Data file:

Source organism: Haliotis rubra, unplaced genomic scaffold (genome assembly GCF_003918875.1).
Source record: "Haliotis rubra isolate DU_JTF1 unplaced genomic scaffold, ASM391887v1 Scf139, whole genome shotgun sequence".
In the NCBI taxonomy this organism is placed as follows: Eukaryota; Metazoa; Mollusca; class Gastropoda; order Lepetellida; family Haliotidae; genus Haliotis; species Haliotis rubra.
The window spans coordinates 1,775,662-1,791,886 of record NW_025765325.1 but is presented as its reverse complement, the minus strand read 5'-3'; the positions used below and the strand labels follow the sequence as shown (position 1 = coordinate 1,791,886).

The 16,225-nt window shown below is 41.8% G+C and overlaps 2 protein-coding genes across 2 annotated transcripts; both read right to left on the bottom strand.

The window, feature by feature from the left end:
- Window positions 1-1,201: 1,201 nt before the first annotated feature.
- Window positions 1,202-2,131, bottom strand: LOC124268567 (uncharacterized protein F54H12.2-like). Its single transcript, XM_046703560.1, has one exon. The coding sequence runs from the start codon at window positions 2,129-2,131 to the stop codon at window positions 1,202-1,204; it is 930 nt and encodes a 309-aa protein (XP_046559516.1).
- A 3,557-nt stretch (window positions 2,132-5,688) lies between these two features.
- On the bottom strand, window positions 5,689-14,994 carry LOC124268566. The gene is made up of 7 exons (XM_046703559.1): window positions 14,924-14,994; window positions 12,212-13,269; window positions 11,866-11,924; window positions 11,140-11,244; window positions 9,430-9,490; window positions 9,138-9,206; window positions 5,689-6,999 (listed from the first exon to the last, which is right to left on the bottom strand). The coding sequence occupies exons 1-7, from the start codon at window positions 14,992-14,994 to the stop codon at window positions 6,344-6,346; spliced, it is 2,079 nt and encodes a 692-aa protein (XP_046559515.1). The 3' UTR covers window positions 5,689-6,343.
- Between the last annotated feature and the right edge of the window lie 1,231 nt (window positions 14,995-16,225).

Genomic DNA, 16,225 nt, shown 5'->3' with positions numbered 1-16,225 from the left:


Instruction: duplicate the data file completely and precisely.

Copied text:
Source organism: Haliotis rubra, unplaced genomic scaffold (genome assembly GCF_003918875.1).
Source record: "Haliotis rubra isolate DU_JTF1 unplaced genomic scaffold, ASM391887v1 Scf139, whole genome shotgun sequence".
In the NCBI taxonomy this organism is placed as follows: Eukaryota; Metazoa; Mollusca; class Gastropoda; order Lepetellida; family Haliotidae; genus Haliotis; species Haliotis rubra.
The window spans coordinates 1,775,662-1,791,886 of record NW_025765325.1 but is presented as its reverse complement, the minus strand read 5'-3'; the positions used below and the strand labels follow the sequence as shown (position 1 = coordinate 1,791,886).

The 16,225-nt window shown below is 41.8% G+C and overlaps 2 protein-coding genes across 2 annotated transcripts; both read right to left on the bottom strand.

The window, feature by feature from the left end:
- Window positions 1-1,201: 1,201 nt before the first annotated feature.
- Window positions 1,202-2,131, bottom strand: LOC124268567 (uncharacterized protein F54H12.2-like). Its single transcript, XM_046703560.1, has one exon. The coding sequence runs from the start codon at window positions 2,129-2,131 to the stop codon at window positions 1,202-1,204; it is 930 nt and encodes a 309-aa protein (XP_046559516.1).
- A 3,557-nt stretch (window positions 2,132-5,688) lies between these two features.
- On the bottom strand, window positions 5,689-14,994 carry LOC124268566. The gene is made up of 7 exons (XM_046703559.1): window positions 14,924-14,994; window positions 12,212-13,269; window positions 11,866-11,924; window positions 11,140-11,244; window positions 9,430-9,490; window positions 9,138-9,206; window positions 5,689-6,999 (listed from the first exon to the last, which is right to left on the bottom strand). The coding sequence occupies exons 1-7, from the start codon at window positions 14,992-14,994 to the stop codon at window positions 6,344-6,346; spliced, it is 2,079 nt and encodes a 692-aa protein (XP_046559515.1). The 3' UTR covers window positions 5,689-6,343.
- Between the last annotated feature and the right edge of the window lie 1,231 nt (window positions 14,995-16,225).

Genomic DNA, 16,225 nt, shown 5'->3' with positions numbered 1-16,225 from the left: